But bald eagles were gone from Indiana by 1900, long before DDT was widely used. In Indiana, they disappeared with the vast wetlands that were drained for agriculture.

Not until the U.S. Army Corps of Engineers built the series of flood-control dams and reservoirs, beginning in the late 1950s, did Indiana once again have suitable habitat. From the reintroduction at Lake Monroe, the adaptable birds are now building nests along rivers and even near farm ponds.

Though the endangered classification has changed, bald eagles will still be federally — and vigorously — protected under both the Migratory Bird Treaty Act and the Bald and Golden Eagle Protection Act.

“The eagle restoration project has been a gratifying highlight of my career,“ Castrale said. “I hope all cooperating landowners and Nongame Fund supporters have the thrill of seeing an adult bald eagle in flight over one of Indiana’s lakes or rivers. These majestic birds would not be there without their support.”

Bald eagles in Indiana
The chart shows the steadily increasing number of bald eagle territories since 1988.

eaglenumbers.jpg
Source: Indiana Department of Natural Resources

Where to find bald eagles in Indiana
eaglemap.jpgIndiana’s Bald Eagle Restoration Program began with 73 eaglets released from Lake Monroe from 1985-89. Today, 100 eagle territories have been spotted in 44 counties and include 90 breeding pairs. Approximate locations of breeding pairs show how the eagles have adapted to Indiana’s habitat. They now also thrive along rivers and streams and even near farm ponds.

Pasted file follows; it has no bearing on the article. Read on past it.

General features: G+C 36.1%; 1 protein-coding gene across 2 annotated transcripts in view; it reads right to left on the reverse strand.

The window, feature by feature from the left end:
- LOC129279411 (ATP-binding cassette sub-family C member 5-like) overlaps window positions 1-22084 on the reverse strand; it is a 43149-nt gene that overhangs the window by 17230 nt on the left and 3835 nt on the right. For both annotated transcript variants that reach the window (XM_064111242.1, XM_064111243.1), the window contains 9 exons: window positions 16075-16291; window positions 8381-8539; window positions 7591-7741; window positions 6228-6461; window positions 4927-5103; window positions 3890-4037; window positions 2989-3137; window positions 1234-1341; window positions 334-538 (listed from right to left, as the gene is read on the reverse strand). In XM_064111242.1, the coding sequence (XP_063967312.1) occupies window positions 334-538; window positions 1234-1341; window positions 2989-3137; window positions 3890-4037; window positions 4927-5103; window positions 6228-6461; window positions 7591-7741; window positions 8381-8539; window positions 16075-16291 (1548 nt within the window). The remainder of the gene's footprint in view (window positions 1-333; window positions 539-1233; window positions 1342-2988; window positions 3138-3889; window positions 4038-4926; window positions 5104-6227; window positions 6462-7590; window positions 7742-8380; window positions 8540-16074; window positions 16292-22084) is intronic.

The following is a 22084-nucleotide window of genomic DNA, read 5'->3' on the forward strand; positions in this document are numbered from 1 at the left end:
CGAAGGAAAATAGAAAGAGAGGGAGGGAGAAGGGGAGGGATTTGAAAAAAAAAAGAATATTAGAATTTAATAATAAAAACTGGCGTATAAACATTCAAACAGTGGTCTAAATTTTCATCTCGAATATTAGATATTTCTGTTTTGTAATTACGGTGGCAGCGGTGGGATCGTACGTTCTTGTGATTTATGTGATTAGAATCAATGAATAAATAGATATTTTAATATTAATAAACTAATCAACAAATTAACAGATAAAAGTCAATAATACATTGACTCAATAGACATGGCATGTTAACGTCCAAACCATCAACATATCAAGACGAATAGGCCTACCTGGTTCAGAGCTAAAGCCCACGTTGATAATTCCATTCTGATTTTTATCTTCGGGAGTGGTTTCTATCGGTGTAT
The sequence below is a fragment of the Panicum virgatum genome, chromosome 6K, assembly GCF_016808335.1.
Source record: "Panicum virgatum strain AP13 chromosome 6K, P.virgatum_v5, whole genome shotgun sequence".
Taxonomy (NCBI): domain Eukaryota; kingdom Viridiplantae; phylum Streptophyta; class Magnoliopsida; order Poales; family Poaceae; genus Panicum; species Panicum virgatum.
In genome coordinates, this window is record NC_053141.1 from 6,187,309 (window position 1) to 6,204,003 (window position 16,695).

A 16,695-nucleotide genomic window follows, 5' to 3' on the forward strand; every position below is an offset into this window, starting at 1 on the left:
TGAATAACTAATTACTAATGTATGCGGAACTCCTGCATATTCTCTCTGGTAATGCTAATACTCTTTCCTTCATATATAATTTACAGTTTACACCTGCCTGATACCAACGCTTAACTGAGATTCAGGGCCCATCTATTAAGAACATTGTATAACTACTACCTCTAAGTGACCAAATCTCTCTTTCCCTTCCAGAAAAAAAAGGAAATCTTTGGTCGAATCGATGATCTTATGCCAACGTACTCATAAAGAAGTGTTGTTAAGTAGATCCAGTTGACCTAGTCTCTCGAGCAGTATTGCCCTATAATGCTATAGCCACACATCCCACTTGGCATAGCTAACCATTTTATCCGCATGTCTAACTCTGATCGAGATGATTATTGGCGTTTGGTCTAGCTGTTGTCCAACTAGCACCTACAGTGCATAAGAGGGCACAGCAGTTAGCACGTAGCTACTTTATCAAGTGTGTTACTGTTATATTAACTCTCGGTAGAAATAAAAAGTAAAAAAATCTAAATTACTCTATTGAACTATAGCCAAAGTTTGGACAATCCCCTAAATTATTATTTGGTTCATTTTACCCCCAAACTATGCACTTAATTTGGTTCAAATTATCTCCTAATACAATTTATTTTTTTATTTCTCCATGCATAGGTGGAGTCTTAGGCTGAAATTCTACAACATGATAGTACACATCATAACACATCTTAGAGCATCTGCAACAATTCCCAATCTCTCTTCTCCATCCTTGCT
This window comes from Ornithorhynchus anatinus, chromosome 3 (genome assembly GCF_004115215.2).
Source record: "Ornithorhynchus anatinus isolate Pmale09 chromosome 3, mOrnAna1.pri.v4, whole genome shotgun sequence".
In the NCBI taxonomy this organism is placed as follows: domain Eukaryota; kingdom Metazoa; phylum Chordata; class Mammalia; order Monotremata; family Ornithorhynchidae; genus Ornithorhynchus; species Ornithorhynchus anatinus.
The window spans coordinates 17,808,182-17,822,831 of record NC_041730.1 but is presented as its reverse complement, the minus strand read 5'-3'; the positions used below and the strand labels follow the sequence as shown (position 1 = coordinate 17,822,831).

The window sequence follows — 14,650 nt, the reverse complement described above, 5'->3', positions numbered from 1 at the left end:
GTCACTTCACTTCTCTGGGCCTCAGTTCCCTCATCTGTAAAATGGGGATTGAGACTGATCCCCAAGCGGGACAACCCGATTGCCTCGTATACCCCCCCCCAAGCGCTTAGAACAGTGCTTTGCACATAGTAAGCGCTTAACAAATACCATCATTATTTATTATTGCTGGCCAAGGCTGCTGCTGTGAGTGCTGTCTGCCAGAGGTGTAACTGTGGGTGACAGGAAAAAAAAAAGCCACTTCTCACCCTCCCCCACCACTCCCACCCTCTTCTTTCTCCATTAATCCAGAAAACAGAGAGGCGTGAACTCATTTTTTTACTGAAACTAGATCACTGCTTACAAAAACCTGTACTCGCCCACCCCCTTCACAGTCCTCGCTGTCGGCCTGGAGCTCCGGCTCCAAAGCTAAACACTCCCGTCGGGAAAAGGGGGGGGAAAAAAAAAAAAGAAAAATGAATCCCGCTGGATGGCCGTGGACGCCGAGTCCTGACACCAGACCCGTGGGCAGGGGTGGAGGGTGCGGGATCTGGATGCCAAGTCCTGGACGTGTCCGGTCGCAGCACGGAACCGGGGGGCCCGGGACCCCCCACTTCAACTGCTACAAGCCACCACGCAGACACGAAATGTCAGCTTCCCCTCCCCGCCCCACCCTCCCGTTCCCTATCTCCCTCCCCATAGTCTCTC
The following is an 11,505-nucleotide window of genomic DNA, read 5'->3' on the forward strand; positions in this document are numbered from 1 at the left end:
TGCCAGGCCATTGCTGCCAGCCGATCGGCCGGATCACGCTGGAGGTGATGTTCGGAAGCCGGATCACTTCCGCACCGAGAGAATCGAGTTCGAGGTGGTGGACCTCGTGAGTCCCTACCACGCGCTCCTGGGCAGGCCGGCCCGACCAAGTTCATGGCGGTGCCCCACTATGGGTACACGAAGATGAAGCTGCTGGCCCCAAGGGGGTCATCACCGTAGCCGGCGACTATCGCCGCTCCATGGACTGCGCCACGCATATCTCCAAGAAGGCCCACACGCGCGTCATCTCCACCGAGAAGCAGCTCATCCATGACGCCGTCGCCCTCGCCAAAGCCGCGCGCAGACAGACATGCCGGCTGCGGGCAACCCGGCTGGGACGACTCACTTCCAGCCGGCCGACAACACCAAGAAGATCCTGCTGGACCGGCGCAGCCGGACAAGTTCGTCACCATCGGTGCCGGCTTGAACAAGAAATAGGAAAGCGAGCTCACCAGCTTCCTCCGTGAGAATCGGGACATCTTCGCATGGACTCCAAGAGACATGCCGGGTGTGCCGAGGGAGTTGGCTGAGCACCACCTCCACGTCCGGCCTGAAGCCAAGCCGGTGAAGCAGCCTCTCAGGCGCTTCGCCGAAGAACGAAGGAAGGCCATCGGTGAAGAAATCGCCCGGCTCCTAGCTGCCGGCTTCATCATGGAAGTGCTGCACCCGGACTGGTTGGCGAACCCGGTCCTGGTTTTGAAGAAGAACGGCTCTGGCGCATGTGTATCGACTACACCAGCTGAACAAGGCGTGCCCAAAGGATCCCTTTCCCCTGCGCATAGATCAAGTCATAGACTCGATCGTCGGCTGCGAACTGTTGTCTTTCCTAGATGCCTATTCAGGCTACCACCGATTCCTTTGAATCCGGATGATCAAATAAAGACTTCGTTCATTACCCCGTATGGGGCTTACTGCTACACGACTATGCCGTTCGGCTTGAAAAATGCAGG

Co-ops build for eagles
In the century between when bald eagles last nested in Indiana in the late 1890s and their reintroduction in 1985, electricity came into widespread use. In the 1930s and 40s, rural electrification brought poles and power lines out from urban areas into and across the nation’s vast countryside. But with the big raptors no longer around, electric utilities never had to consider them in the power lines designs that were adopted.

With their reintroduction in Indiana and other states, bald eagles and other large raptors with broad wingspans had this new feature their ancestors never encountered. Occasionally, the larger birds clipped these rural power lines and were electrocuted.

To protect the birds, Indiana’s electric cooperatives have worked closely with federal fish and wildlife officials to comply with approved power line design in areas where eagles and other large birds are present. This includes rebuilding sections of line to spread wires farther apart to accommodate broader wingspans; and placing protective insulation and perch guards on equipment and lines atop the poles.

Support Indiana’s wildlife
nongame.gifEfforts like the eagle reintroduction program do not receive state tax appropriations and are funded exclusively through contributions to the Indiana Nongame Fund.

You can donate all or part of your tax refund on your state tax form; or download a donation form at http://www.in.gov/dnr/fishwild/5420.htm; or write to: Nongame Fund, 402 W. Washington St., #W273, Indianapolis, IN 46204.

For more information
Here are some sites to find information about Indiana’s eagles:
Indiana’s Bald Eagle Reintroduction Program
Eagles at Lake Monroe
U.S. Fish & Wildlife Service Bald Eagle page (with multiple links)

Link to sidebar on Indiana’s resident bald eagle